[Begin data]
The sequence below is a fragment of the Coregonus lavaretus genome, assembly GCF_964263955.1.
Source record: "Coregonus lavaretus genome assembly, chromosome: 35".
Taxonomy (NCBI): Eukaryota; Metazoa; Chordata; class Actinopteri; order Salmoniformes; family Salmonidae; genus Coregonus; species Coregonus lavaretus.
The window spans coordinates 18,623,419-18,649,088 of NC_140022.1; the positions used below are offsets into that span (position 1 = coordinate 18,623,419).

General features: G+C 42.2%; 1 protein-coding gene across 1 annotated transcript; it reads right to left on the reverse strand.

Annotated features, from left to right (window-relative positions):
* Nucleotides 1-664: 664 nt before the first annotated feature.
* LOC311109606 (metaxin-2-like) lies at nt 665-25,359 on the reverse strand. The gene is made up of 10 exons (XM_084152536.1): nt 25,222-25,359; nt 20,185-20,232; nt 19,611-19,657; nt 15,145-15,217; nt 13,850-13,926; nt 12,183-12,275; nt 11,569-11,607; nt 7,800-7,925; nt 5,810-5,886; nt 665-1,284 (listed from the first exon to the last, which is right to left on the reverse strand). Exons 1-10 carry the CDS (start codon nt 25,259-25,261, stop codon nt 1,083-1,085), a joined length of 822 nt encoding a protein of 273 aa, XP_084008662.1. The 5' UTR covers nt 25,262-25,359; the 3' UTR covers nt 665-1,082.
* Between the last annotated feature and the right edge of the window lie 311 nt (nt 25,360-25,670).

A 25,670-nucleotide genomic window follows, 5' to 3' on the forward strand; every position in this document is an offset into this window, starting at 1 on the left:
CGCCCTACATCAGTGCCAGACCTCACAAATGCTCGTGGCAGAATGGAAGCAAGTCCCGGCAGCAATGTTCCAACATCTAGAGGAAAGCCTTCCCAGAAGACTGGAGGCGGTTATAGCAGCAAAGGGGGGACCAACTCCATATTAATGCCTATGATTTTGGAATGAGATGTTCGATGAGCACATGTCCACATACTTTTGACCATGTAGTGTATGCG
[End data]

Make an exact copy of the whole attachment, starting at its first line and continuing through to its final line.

The sequence below is a fragment of the Coregonus lavaretus genome, assembly GCF_964263955.1.
Source record: "Coregonus lavaretus genome assembly, chromosome: 35".
Taxonomy (NCBI): Eukaryota; Metazoa; Chordata; class Actinopteri; order Salmoniformes; family Salmonidae; genus Coregonus; species Coregonus lavaretus.
The window spans coordinates 18,623,419-18,649,088 of NC_140022.1; the positions used below are offsets into that span (position 1 = coordinate 18,623,419).

General features: G+C 42.2%; 1 protein-coding gene across 1 annotated transcript; it reads right to left on the reverse strand.

Annotated features, from left to right (window-relative positions):
* Nucleotides 1-664: 664 nt before the first annotated feature.
* LOC311109606 (metaxin-2-like) lies at nt 665-25,359 on the reverse strand. The gene is made up of 10 exons (XM_084152536.1): nt 25,222-25,359; nt 20,185-20,232; nt 19,611-19,657; nt 15,145-15,217; nt 13,850-13,926; nt 12,183-12,275; nt 11,569-11,607; nt 7,800-7,925; nt 5,810-5,886; nt 665-1,284 (listed from the first exon to the last, which is right to left on the reverse strand). Exons 1-10 carry the CDS (start codon nt 25,259-25,261, stop codon nt 1,083-1,085), a joined length of 822 nt encoding a protein of 273 aa, XP_084008662.1. The 5' UTR covers nt 25,262-25,359; the 3' UTR covers nt 665-1,082.
* Between the last annotated feature and the right edge of the window lie 311 nt (nt 25,360-25,670).

A 25,670-nucleotide genomic window follows, 5' to 3' on the forward strand; every position in this document is an offset into this window, starting at 1 on the left:
CGCCCTACATCAGTGCCAGACCTCACAAATGCTCGTGGCAGAATGGAAGCAAGTCCCGGCAGCAATGTTCCAACATCTAGAGGAAAGCCTTCCCAGAAGACTGGAGGCGGTTATAGCAGCAAAGGGGGGACCAACTCCATATTAATGCCTATGATTTTGGAATGAGATGTTCGATGAGCACATGTCCACATACTTTTGACCATGTAGTGTATGCG